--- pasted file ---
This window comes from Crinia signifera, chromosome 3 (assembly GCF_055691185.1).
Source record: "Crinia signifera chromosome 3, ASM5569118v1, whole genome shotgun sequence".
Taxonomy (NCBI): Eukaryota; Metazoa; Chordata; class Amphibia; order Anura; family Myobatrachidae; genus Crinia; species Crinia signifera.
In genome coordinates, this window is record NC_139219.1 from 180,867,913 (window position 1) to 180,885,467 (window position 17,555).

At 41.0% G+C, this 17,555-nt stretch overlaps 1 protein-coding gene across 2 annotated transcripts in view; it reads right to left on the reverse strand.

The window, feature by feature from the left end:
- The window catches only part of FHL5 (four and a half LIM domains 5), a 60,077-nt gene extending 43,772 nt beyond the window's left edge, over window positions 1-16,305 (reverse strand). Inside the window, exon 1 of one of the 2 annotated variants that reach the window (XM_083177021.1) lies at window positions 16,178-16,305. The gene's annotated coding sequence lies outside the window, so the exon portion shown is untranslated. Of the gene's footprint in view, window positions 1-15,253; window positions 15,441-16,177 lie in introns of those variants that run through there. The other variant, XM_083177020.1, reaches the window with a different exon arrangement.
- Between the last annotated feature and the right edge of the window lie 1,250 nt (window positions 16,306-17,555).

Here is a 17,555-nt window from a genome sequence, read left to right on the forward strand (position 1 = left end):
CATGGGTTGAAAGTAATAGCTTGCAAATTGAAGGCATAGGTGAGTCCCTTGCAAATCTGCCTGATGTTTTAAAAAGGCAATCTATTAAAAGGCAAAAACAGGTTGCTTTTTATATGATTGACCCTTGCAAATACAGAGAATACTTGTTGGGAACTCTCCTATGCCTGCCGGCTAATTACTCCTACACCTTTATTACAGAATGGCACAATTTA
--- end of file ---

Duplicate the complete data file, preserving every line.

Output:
This window comes from Crinia signifera, chromosome 3 (assembly GCF_055691185.1).
Source record: "Crinia signifera chromosome 3, ASM5569118v1, whole genome shotgun sequence".
Taxonomy (NCBI): Eukaryota; Metazoa; Chordata; class Amphibia; order Anura; family Myobatrachidae; genus Crinia; species Crinia signifera.
In genome coordinates, this window is record NC_139219.1 from 180,867,913 (window position 1) to 180,885,467 (window position 17,555).

At 41.0% G+C, this 17,555-nt stretch overlaps 1 protein-coding gene across 2 annotated transcripts in view; it reads right to left on the reverse strand.

The window, feature by feature from the left end:
- The window catches only part of FHL5 (four and a half LIM domains 5), a 60,077-nt gene extending 43,772 nt beyond the window's left edge, over window positions 1-16,305 (reverse strand). Inside the window, exon 1 of one of the 2 annotated variants that reach the window (XM_083177021.1) lies at window positions 16,178-16,305. The gene's annotated coding sequence lies outside the window, so the exon portion shown is untranslated. Of the gene's footprint in view, window positions 1-15,253; window positions 15,441-16,177 lie in introns of those variants that run through there. The other variant, XM_083177020.1, reaches the window with a different exon arrangement.
- Between the last annotated feature and the right edge of the window lie 1,250 nt (window positions 16,306-17,555).

Here is a 17,555-nt window from a genome sequence, read left to right on the forward strand (position 1 = left end):
CATGGGTTGAAAGTAATAGCTTGCAAATTGAAGGCATAGGTGAGTCCCTTGCAAATCTGCCTGATGTTTTAAAAAGGCAATCTATTAAAAGGCAAAAACAGGTTGCTTTTTATATGATTGACCCTTGCAAATACAGAGAATACTTGTTGGGAACTCTCCTATGCCTGCCGGCTAATTACTCCTACACCTTTATTACAGAATGGCACAATTTA